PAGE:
How to Heal Toxic Shame
Shame happens when we perceive we have done something wrong and someone else witnesses it. Instead of seeing the behavior is wrong, we believe that we are wrong, bad, defective, unworthy, or don’t deserve love. Unlike guilt, shame requires a witness to exist. For example, if I believe that stealing is wrong and take something that doesn’t belong to me, I will feel guilty. I won’t feel shame unless and until someone knows I’ve stolen.
Toxic shame puts us in shadow. We forget, if we ever knew, that we’re creative, brilliant, worthy, amazing, daring, trustworthy, good, sexy people. Nothing can convince us otherwise because when we look out into the world, all we see is proof of our depravity.
Stop the Crisis
The first step to healing from anything is to stop the crisis. Crisis is about survival. If we’re busy fighting for survival, we can’t heal. The order of operations is crucial. You can’t heal if you are continuously wounded. You can’t heal if the scabs are torn off over and over again. So, if there is a partner, family member, boss, or friend who tears you down, it’s time to cut the cord. You don’t have to decide right now if this is a permanent change, but you need to create a sanctuary, a place where you can focus on your needs and healing. If you are your own worst enemy, it’s time to call a truce with yourself.
Let Yourself Be Seen
Shame occurs in the presence of a witness. Healing shame requires a witness too. This person needs to be someone you feel safe with, someone who won’t judge and will mindfully reflect back what she sees. When you share the things you like to do and the things you care about, you get understanding back. When you reveal your boundaries and what you don’t want, you get acceptance. You don’t have to pretend to be or like things you don’t. You don’t have to be perpetually positive, funny, popular, or charming to be liked. Eventually you will begin to feel that you are being truly seen, and it’s okay. Someone knows the real you and still cares. This can open the door to believing that maybe the shamed version of yourself is not your authentic self after all.
Let Yourself Be Heard
It’s important to tell your story to someone that you trust. People are hardwired to reflect back what they see. It happens in micro movements when we are in rapport with others. This is how we sense energy shifts around us. It happens imperceptibly. When we tell our story to someone who reflects back compassionate and empathy, it helps us to feel understood and validated. It lets us know that we were hurt and that hurt was real. We’re not stupid, crazy, or worthless for feeling what we felt.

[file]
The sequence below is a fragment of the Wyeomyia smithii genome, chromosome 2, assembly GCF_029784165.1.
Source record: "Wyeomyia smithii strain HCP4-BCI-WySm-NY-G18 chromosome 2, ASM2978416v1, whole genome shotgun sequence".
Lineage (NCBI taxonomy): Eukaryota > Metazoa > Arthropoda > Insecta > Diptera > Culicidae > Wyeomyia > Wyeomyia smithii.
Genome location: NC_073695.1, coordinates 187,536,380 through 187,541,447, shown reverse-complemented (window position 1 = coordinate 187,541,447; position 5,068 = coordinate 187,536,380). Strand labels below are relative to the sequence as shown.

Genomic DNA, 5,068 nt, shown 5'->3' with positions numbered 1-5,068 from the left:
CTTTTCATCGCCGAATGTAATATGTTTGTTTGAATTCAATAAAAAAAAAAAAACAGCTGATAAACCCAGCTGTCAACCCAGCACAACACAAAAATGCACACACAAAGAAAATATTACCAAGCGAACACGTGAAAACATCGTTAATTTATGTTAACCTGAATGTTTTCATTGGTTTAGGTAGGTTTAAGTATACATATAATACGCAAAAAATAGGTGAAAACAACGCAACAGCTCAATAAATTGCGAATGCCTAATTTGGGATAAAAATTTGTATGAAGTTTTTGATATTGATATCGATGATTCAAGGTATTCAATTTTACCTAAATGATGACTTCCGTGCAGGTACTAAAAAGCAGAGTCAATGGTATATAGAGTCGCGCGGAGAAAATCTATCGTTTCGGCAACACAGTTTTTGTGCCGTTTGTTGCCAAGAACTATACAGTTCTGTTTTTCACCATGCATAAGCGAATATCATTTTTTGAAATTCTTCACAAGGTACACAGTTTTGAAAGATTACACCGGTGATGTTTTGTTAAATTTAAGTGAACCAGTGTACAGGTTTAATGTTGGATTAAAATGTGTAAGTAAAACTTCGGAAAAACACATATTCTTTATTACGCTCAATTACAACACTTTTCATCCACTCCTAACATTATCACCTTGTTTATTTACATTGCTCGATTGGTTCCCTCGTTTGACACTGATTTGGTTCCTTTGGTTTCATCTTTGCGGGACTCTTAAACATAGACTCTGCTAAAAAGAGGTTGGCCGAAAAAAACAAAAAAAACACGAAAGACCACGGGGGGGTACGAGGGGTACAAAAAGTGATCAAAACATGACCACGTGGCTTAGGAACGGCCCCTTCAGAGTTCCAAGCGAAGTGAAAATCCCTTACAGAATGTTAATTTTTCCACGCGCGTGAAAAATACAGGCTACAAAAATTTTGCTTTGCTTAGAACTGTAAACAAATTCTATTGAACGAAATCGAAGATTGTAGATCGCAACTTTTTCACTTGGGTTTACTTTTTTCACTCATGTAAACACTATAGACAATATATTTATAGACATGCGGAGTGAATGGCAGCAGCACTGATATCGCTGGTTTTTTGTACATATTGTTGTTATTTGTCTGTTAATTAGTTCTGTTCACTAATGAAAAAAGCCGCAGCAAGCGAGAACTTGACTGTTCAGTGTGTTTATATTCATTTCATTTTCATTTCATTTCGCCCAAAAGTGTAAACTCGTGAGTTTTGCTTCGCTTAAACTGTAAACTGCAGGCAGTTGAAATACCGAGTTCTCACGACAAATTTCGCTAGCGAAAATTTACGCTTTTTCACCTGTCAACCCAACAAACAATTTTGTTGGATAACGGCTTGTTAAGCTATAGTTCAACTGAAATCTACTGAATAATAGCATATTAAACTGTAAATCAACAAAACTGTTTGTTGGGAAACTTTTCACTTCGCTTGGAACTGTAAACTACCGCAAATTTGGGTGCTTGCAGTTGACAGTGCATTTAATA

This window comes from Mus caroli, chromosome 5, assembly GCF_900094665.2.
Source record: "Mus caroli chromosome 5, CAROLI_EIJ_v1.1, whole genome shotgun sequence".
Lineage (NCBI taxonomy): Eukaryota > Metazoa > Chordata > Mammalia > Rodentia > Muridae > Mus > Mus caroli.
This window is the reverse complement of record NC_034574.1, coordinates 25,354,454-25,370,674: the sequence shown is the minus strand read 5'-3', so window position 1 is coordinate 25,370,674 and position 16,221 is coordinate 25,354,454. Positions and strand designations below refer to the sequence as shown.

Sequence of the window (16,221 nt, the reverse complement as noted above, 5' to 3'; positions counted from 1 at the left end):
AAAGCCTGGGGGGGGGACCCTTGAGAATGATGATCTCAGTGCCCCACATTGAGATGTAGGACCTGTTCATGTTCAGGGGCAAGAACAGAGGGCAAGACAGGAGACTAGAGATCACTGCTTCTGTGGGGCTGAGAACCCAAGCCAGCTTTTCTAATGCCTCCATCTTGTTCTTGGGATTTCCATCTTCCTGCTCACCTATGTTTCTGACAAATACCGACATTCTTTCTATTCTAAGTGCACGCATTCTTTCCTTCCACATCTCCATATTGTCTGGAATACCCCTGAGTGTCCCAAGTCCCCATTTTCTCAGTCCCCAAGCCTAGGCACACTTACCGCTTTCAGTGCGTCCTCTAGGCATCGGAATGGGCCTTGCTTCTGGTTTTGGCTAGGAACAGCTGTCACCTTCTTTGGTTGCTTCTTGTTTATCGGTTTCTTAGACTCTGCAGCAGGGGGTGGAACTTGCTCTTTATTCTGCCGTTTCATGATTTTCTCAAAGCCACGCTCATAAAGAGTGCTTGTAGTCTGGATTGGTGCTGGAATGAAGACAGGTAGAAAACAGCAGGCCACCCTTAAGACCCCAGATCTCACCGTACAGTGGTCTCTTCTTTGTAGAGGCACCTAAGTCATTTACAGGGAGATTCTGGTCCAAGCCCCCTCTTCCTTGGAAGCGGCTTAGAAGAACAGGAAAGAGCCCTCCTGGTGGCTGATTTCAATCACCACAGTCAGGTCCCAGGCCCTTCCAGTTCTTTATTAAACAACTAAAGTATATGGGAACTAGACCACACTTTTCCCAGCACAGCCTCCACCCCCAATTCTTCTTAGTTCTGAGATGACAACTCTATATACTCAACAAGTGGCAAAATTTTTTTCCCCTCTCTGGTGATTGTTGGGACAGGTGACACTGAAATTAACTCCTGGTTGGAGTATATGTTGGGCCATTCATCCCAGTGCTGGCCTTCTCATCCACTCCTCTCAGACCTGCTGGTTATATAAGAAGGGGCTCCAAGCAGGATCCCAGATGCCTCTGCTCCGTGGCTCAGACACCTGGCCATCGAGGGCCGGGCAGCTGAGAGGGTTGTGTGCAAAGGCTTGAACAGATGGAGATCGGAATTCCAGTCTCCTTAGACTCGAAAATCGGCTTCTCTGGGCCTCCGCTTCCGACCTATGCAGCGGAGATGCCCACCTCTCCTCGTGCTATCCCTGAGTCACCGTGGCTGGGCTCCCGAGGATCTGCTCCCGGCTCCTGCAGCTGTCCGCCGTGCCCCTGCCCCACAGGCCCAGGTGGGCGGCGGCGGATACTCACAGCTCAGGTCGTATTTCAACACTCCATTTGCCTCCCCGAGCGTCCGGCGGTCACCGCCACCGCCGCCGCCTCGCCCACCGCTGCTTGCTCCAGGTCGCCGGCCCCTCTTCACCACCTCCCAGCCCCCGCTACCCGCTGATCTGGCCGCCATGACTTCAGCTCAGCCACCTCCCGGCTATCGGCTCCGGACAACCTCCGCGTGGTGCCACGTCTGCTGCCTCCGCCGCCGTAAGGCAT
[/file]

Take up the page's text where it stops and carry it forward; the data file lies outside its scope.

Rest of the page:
Shame thrives in silence. Emotions that we push away and refuse to feel get stronger. Everything in life flows and changes to something else if we let it. Telling your story opens the door to that cleansing. The more you do it in a safe place, the more that you will learn that the things that happened to you, and the things you did, aren’t you. You are more than that, and today is a good day to start living up to the greatness within.
Feel Your Feelings
Emotions live in the body. They are physical. For example, anger can show up with heat and tension in the head, neck, and shoulders. Blood flow increases. The hands get tight. Breath quickens. Your focus narrows on the threat. Your body may puff up to become bigger.
Fear can look very different. The body contracts and gets smaller to make a smaller target. The breath and blood slows. Muscles tighten as if bracing for an attack.
When we don’t feel our feelings, they create habitual patterns in our body that keep us on edge and create an environment where dis-ease can thrive. I have lots of clients whose bodies are like bricks. They carry so much tension and are easily triggered because they never relax. They are always a hair’s breath from being over the edge. When you mindfully feel your feelings, you release them. This isn’t the same as ranting or crying. If you’re not sure how to mindfully feel your feelings, you may need help with this.
After you have felt your feelings, ask yourself what your feelings are trying to tell you. Feelings are purposeful. Fear indicates that you feel danger and may need to seek safety. Anger is about feeling your boundaries are being crossed or that something isn’t fair. Sadness is about wishing or longing for something that is not here. Anxiety is about not knowing what to do. Feelings are your friends. If you listen to them, they don’t have to scream to get your attention.
Know You Are Believed
Shame comes from invalidation. Healing comes from validation. Something magical happens when you tell your story and you’re believed. This doesn’t mean that the story is the whole truth. There may be things you don’t see. Maybe some details are hazy. It’s really deeper than that. It’s a knowing that your experience is real. Your feelings are valid, and you are important. We’re all mirrors for each other. When we reflect this back, it is healing for both sides.
Shame thrives in isolation. Healing comes from connecting. It may feel counterintuitive to be vulnerable when that’s exactly what got you hurt. That’s precisely what healing asks of you. So choose your partner in healing wisely. Take your time. It won’t happen overnight. Commit to the task. Let yourself shine little by little in authentic ways until it becomes the new norm. You can break this pattern and thrive. And if you can witness for others one day, repay the favor.